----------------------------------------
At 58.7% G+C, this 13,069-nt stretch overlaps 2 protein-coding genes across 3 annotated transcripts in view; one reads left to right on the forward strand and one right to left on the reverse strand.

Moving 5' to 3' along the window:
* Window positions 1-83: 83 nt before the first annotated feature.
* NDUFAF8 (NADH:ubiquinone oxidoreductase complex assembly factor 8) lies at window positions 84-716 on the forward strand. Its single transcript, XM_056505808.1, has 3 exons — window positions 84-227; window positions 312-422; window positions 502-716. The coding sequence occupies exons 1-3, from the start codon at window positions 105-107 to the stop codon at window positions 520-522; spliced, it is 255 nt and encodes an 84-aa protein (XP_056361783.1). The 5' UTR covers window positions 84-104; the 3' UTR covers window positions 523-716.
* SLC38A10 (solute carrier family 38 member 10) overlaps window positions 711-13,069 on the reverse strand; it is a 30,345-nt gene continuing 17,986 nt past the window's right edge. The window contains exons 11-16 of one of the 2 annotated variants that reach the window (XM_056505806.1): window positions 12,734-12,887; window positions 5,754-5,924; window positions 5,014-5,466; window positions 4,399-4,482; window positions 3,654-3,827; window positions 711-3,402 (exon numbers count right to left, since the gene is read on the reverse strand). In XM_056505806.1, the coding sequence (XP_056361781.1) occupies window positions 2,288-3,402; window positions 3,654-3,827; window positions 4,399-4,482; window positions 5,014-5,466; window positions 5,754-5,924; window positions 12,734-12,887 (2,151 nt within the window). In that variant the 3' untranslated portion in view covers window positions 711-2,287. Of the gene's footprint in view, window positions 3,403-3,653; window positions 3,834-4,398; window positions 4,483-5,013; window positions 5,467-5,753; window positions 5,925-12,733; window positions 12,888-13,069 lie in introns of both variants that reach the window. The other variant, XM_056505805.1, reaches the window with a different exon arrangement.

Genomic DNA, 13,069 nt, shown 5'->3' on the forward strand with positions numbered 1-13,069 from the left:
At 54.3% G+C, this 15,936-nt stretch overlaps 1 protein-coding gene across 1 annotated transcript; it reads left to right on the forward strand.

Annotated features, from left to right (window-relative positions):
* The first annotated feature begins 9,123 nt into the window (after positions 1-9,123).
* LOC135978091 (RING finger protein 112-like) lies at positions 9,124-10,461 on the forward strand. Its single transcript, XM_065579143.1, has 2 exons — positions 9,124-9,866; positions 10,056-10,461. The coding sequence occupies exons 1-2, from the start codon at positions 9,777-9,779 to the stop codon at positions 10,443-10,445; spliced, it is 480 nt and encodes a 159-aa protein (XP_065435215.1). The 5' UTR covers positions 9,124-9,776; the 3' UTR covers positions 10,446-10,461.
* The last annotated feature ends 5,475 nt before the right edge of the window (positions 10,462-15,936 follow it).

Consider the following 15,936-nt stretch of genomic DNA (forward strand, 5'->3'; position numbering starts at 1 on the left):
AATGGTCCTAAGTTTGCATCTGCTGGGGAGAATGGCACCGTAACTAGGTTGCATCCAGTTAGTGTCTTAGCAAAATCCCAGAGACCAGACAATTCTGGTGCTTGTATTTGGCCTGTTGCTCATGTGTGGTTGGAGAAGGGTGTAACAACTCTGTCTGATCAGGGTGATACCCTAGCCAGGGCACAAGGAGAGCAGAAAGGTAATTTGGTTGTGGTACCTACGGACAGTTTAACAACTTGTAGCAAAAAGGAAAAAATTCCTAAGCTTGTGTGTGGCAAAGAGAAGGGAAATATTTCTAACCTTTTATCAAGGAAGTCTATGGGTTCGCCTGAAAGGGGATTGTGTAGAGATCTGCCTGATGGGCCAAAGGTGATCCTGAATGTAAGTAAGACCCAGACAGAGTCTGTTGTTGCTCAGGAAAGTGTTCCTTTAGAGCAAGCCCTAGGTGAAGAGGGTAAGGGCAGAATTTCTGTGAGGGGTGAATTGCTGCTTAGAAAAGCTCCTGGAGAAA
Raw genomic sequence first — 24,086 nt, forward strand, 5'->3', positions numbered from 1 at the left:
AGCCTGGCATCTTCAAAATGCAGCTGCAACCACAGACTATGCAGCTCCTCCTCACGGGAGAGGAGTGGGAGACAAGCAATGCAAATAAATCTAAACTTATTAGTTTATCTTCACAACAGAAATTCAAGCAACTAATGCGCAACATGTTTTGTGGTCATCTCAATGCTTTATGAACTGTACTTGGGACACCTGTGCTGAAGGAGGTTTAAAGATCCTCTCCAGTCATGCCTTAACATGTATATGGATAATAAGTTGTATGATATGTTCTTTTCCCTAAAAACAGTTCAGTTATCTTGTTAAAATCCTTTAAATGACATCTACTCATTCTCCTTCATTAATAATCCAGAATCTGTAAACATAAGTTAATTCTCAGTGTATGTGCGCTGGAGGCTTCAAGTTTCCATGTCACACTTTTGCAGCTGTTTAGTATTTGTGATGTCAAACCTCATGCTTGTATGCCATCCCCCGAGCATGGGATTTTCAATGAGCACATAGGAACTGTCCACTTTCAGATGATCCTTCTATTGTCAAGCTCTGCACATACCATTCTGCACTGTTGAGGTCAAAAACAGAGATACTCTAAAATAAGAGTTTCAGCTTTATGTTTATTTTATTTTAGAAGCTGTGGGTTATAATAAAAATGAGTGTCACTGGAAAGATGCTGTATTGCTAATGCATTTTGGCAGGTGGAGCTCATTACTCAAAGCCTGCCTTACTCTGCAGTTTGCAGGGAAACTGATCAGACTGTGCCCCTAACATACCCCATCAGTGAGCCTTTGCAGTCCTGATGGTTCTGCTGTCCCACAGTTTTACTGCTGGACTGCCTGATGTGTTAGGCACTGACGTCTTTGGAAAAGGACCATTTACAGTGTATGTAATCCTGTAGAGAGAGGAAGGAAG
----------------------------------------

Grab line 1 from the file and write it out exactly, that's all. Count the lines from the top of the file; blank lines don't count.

At 58.7% G+C, this 13,069-nt stretch overlaps 2 protein-coding genes across 3 annotated transcripts in view; one reads left to right on the forward strand and one right to left on the reverse strand.